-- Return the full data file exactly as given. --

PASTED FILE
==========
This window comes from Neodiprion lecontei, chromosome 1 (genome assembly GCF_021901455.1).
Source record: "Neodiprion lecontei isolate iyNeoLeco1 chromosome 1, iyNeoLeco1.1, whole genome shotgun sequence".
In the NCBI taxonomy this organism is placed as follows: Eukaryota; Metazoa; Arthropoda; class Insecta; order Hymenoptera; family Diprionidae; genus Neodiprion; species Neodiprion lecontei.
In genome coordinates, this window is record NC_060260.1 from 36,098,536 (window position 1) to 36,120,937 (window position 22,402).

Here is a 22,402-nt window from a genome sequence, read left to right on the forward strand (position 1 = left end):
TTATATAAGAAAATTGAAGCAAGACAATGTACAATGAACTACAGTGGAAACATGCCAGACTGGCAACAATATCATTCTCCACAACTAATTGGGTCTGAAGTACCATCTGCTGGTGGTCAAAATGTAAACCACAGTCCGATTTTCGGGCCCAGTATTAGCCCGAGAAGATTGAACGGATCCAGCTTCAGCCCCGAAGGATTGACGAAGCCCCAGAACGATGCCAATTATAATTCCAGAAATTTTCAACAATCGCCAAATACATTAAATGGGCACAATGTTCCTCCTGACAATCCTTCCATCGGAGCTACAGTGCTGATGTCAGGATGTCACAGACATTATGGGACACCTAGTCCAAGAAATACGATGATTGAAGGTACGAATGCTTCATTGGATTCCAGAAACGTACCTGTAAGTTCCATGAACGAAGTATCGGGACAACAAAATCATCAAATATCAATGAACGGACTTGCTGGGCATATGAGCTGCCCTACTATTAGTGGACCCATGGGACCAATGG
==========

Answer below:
This window comes from Neodiprion lecontei, chromosome 1 (genome assembly GCF_021901455.1).
Source record: "Neodiprion lecontei isolate iyNeoLeco1 chromosome 1, iyNeoLeco1.1, whole genome shotgun sequence".
In the NCBI taxonomy this organism is placed as follows: Eukaryota; Metazoa; Arthropoda; class Insecta; order Hymenoptera; family Diprionidae; genus Neodiprion; species Neodiprion lecontei.
In genome coordinates, this window is record NC_060260.1 from 36,098,536 (window position 1) to 36,120,937 (window position 22,402).

Here is a 22,402-nt window from a genome sequence, read left to right on the forward strand (position 1 = left end):
TTATATAAGAAAATTGAAGCAAGACAATGTACAATGAACTACAGTGGAAACATGCCAGACTGGCAACAATATCATTCTCCACAACTAATTGGGTCTGAAGTACCATCTGCTGGTGGTCAAAATGTAAACCACAGTCCGATTTTCGGGCCCAGTATTAGCCCGAGAAGATTGAACGGATCCAGCTTCAGCCCCGAAGGATTGACGAAGCCCCAGAACGATGCCAATTATAATTCCAGAAATTTTCAACAATCGCCAAATACATTAAATGGGCACAATGTTCCTCCTGACAATCCTTCCATCGGAGCTACAGTGCTGATGTCAGGATGTCACAGACATTATGGGACACCTAGTCCAAGAAATACGATGATTGAAGGTACGAATGCTTCATTGGATTCCAGAAACGTACCTGTAAGTTCCATGAACGAAGTATCGGGACAACAAAATCATCAAATATCAATGAACGGACTTGCTGGGCATATGAGCTGCCCTACTATTAGTGGACCCATGGGACCAATGG